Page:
This will get you assigned to a church who will provide you with a house with white goods, pay you an annual allowance so you can buy a new car each year, pay a millage allowance and your phone bill as well as pay you a monthly salary which used to be called a stipend. You are now set for life with an income and a fairly cushy lifestyle.

On the other hand we call a pastor who does not have the same level of training a pastor, usually of Pentecostal denomination as they can get a certificate of ministry after only one year of seminary. The difference is that there is no cushy job waiting and the new pastor usually has to go off and start his own church some where, unpaid of course so he will have to work to support himself and family until he has built up his church enough to pay him a wage.

This is probably where your numbers come as they now become important. Our pastor is lucky in that his wife has a good paying government job and is prepared to support him in his full time ministry so he can concentrate on the numbers.

I know my Dad was an ordained minister but became more and more liberal as time went on so by the time he retired he was not a Christian any more.
Afaceinthematrix
nickfyoung wrote:
I know my Dad was an ordained minister but became more and more liberal as time went on so by the time he retired he was not a Christian any more.


I would like to know how becoming more liberal means that you're no longer a Christian.
SonLight
Afaceinthematrix wrote:
nickfyoung wrote:
I know my Dad was an ordained minister but became more and more liberal as time went on so by the time he retired he was not a Christian any more.


I would like to know how becoming more liberal means that you're no longer a Christian.


Perhaps it's the other way around. He ceased being a Christian (or never was), so the beliefs became less important to him in time. This assumes that "being a Christian" indicates having some sort of personal relationship.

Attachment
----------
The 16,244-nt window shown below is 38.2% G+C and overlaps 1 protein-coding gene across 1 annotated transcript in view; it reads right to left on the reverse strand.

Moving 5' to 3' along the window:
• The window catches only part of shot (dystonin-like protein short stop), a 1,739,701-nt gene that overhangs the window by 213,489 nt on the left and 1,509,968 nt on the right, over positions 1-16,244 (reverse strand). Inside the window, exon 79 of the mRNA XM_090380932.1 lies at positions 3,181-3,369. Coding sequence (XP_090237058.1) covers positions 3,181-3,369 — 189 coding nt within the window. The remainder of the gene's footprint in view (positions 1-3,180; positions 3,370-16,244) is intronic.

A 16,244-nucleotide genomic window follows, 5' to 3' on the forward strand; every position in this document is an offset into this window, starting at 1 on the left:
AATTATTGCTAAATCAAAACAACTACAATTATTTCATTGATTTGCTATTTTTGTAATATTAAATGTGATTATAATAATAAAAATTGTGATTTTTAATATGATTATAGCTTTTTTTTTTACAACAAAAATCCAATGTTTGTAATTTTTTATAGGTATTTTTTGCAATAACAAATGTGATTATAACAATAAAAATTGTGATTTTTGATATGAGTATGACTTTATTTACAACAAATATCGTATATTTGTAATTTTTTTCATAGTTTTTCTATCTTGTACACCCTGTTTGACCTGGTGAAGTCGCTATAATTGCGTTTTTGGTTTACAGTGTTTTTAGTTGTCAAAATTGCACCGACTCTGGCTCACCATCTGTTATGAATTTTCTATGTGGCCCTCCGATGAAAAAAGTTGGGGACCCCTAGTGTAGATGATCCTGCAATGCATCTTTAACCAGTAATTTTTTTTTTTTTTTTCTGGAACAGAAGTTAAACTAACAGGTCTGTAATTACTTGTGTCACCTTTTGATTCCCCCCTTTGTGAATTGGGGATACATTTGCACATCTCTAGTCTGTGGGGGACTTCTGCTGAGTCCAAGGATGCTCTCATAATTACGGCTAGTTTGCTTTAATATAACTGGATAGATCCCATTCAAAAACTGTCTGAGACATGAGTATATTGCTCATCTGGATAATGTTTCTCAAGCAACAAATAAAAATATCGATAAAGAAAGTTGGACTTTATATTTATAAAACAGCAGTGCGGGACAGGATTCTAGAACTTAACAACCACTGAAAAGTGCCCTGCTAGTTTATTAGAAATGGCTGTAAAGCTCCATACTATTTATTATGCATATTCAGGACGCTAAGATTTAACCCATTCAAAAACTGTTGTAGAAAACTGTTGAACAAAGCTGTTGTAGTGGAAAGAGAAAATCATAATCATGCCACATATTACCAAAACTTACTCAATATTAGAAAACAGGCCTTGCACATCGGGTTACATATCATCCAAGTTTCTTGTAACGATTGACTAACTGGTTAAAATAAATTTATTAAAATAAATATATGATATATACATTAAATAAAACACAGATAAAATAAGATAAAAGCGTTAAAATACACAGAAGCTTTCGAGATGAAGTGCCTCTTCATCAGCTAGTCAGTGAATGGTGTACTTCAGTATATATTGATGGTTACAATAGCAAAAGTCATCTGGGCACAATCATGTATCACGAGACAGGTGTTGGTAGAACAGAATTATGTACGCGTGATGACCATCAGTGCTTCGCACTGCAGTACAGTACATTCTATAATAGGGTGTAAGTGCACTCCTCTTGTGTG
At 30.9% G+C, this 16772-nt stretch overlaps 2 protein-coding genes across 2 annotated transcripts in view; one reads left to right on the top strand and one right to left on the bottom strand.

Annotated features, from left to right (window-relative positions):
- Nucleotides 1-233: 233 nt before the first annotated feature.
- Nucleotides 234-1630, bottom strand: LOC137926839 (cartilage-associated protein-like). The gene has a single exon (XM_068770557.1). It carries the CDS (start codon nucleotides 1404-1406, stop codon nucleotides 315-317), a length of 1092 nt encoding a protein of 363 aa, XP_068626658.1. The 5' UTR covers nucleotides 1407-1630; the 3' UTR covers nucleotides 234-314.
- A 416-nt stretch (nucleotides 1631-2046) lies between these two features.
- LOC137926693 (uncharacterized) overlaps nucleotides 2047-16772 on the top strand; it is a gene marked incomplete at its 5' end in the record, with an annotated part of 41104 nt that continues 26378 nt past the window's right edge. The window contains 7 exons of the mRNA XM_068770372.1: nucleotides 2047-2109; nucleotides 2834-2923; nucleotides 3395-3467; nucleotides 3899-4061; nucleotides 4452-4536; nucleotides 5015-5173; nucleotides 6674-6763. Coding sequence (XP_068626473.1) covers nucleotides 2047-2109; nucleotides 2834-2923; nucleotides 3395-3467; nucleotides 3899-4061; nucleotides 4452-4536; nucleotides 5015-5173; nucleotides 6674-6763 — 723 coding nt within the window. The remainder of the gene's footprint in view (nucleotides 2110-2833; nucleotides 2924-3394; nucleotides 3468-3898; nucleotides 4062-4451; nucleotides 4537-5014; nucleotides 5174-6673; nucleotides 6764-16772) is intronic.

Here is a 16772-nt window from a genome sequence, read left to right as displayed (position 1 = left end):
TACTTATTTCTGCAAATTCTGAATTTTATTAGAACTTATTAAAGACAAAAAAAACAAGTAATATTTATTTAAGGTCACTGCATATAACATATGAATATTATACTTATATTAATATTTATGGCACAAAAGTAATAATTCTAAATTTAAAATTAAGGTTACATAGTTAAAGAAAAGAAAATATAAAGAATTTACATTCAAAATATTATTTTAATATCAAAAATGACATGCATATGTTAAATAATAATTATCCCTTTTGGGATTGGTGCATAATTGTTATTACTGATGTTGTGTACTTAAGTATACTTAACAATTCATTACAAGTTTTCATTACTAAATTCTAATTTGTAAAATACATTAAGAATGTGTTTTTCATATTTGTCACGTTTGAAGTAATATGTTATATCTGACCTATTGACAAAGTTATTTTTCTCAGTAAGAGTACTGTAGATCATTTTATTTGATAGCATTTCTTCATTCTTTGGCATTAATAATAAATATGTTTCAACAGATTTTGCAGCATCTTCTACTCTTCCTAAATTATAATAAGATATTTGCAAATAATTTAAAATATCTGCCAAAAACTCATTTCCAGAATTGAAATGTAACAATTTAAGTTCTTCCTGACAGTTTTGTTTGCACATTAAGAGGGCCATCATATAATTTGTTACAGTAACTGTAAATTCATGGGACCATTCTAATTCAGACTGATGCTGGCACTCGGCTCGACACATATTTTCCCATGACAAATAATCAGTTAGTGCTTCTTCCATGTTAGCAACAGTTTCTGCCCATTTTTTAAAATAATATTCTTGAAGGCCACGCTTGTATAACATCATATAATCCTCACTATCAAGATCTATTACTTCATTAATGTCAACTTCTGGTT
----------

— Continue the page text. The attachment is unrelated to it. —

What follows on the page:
If looking and acting like a Christian is what counts (as it is in some people's definition), then the atheist pastor may have been fine, although we still have to wonder why he would speak out about not having a belief (and presumably no relationship) while at the same time trying to motivate others to have what he lacked.
Afaceinthematrix
That isn't what he said and even if it was, that still does not answer my question. I woud like to know how liberalism implies that you're not a Christian.
Indi
SonLight wrote:
If looking and acting like a Christian is what counts (as it is in some people's definition), then the atheist pastor may have been fine, although we still have to wonder why he would speak out about not having a belief (and presumably no relationship) while at the same time trying to motivate others to have what he lacked.

If looking and acting Christian is what counts, then Christianity has no value whatsoever. I don't believe that's what Christians believe, which is why the Church's response is so baffling.

I see nothing odd in the atheist pastor wanting to continue being a pastor despite being atheist. It's a pretty sweet and cushy job, with lots of tax-free bonuses and plenty of respect from the community despite doing effectively nothing and no risk. I mean, if you're willing to shrug off the ethical dilemma of teaching something you believe is false, it's a pretty easy way to coast by. And presumably he started out being religious and only changed after many years in his career - changing careers is damn hard, especially when you have no useful skills like most pastors, so i don't see anything surprising in him wanting to keep doing his job if he can shrug off the ethical issue.
nickfyoung
Afaceinthematrix
Quote:
That isn't what he said and even if it was, that still does not answer my question. I woud like to know how liberalism implies that you're not a Christian.


I believe that to be a Christian entails some sort of belief system. One must believe in the death and resurrection of Jesus for a start. When one becomes more and more liberal one has difficulty hanging on to beliefs that entail miracles and therefore your very foundation of Christianity crumbles. If you can no longer believe that Jesus died and rose again how can you be Christian.
Afaceinthematrix
nickfyoung wrote:
I believe that to be a Christian entails some sort of belief system. One must believe in the death and resurrection of Jesus for a start. When one becomes more and more liberal one has difficulty hanging on to beliefs that entail miracles and therefore your very foundation of Christianity crumbles. If you can no longer believe that Jesus died and rose again how can you be Christian.


That has nothing to do with liberalism, though. Liberalism says nothing about religion other than the idea of freedom of religion. The definition of liberalism is vast since there are many types of liberalism but essentially, liberalism is the idea of political and social freedoms given to all citizens. What does that have to do with Jesus? Hell, the American Republicans - who are generally insanely religious - are classical liberals (although they'd never admit it).


Indi wrote: